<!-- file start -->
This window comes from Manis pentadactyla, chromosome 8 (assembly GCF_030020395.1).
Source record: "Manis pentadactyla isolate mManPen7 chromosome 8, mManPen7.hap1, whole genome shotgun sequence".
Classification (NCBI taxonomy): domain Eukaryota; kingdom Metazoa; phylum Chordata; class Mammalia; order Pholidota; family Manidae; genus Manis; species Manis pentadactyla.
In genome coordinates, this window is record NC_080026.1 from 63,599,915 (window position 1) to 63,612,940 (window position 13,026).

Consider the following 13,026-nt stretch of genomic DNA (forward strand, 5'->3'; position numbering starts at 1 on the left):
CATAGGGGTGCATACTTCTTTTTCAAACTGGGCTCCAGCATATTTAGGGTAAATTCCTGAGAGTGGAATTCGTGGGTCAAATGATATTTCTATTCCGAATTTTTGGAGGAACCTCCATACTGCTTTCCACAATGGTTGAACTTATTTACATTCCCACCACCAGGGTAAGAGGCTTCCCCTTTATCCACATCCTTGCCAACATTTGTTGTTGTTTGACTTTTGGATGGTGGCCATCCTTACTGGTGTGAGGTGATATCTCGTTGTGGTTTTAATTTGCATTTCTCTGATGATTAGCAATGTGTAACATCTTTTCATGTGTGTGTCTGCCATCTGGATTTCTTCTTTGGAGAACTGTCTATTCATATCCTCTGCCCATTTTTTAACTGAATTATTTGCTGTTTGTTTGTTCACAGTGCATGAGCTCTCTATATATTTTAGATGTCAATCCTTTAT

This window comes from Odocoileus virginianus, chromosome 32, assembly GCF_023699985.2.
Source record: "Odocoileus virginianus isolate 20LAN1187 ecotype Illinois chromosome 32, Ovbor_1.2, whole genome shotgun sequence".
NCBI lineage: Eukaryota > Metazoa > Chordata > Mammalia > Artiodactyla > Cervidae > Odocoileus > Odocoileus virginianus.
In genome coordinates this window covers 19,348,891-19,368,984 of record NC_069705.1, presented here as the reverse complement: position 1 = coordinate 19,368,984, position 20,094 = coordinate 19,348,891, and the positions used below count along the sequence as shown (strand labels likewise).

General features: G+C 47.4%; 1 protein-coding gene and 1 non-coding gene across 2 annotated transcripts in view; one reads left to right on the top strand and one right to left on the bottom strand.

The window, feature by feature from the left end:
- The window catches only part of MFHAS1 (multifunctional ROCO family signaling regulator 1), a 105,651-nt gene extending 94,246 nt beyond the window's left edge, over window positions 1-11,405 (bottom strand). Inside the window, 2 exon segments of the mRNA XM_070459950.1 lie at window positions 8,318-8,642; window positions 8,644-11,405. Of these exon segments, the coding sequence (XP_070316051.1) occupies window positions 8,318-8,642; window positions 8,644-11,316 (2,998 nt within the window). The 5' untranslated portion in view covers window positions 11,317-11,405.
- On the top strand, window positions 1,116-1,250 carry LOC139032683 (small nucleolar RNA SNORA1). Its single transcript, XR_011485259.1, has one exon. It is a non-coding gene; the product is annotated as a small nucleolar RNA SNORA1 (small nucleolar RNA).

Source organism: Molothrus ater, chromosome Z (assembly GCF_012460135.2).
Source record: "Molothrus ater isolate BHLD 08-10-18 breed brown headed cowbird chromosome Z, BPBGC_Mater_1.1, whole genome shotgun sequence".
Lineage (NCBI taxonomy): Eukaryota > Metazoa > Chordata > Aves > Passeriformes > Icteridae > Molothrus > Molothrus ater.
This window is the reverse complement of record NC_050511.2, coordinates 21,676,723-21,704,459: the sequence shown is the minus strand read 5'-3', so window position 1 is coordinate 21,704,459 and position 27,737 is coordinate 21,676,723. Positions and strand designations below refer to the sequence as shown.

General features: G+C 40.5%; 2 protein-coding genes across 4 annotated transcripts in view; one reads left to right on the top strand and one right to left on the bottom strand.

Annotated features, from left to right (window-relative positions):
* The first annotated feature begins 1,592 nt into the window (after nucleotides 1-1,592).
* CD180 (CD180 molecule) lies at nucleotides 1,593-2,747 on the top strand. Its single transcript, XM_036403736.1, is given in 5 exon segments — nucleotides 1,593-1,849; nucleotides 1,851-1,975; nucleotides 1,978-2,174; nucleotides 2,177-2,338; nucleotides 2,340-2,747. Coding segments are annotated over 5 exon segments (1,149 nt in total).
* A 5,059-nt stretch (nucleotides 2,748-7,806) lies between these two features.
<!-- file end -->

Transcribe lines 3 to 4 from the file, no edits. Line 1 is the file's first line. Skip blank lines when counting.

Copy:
Classification (NCBI taxonomy): domain Eukaryota; kingdom Metazoa; phylum Chordata; class Mammalia; order Pholidota; family Manidae; genus Manis; species Manis pentadactyla.
In genome coordinates, this window is record NC_080026.1 from 63,599,915 (window position 1) to 63,612,940 (window position 13,026).